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In this paper we continue our work on adaptive timestep control for weakly instationary problems [29]. The core of the method is a spacetime splitting of adjoint error representations for target functionals due to Süli [31] and Hartmann [18]. The main new ingredients are (i) the extension from scalar, 1D, conservation laws to the 2D Euler equations of gas dynamics, (ii) the derivation of boundary conditions for a new formulation of the adjoint problem and (iii) the coupling of the adaptive timestepping with spatial adaptation. For the spatial adaptation, we use a multiscalebased strategy developed by Müller [24], and we combine this with an implicit time discretization. The combined spacetime adaptive method provides an efficient choice of timesteps for implicit computations of weakly instationary flows. The timestep will be very large in regions of stationary flow, and becomes small when a perturbation enters the flow field. The efficiency of the solver is investigated by means of an unsteady inviscid 2D flow over a bump.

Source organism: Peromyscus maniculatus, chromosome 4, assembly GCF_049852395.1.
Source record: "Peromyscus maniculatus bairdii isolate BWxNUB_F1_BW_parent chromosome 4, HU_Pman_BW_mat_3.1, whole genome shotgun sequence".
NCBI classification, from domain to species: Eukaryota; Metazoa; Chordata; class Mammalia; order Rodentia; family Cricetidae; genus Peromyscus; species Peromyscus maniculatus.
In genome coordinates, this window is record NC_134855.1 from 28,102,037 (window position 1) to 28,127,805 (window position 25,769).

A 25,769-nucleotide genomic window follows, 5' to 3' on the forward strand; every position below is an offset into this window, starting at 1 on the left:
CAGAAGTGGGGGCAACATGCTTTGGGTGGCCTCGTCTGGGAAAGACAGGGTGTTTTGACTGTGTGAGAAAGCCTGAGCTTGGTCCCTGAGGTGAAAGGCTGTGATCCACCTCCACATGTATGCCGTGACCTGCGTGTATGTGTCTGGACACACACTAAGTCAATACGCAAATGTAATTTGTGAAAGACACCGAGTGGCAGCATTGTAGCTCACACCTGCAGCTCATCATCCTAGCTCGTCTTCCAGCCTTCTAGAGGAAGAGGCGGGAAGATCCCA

On the use of anisotropic a posteriori error estimators for the adaptative solution of 3D inviscid compressible flows
, 2002
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BY
, 2005
"... This is to certify that I have examined this copy of a doctoral thesis by ..."
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This is to certify that I have examined this copy of a doctoral thesis by
Computing and Information SYMMETRIC INTERIOR PENALTY DG METHODS FOR THE COMPRESSIBLE NAVIER–STOKES EQUATIONS II: GOAL–ORIENTED A POSTERIORI ERROR ESTIMATION
"... Abstract. In this article we consider the application of the generalization of the symmetric version of the interior penalty discontinuous Galerkin finite element method to the numerical approximation of the compressible Navier– Stokes equations. In particular, we consider the a posteriori error ana ..."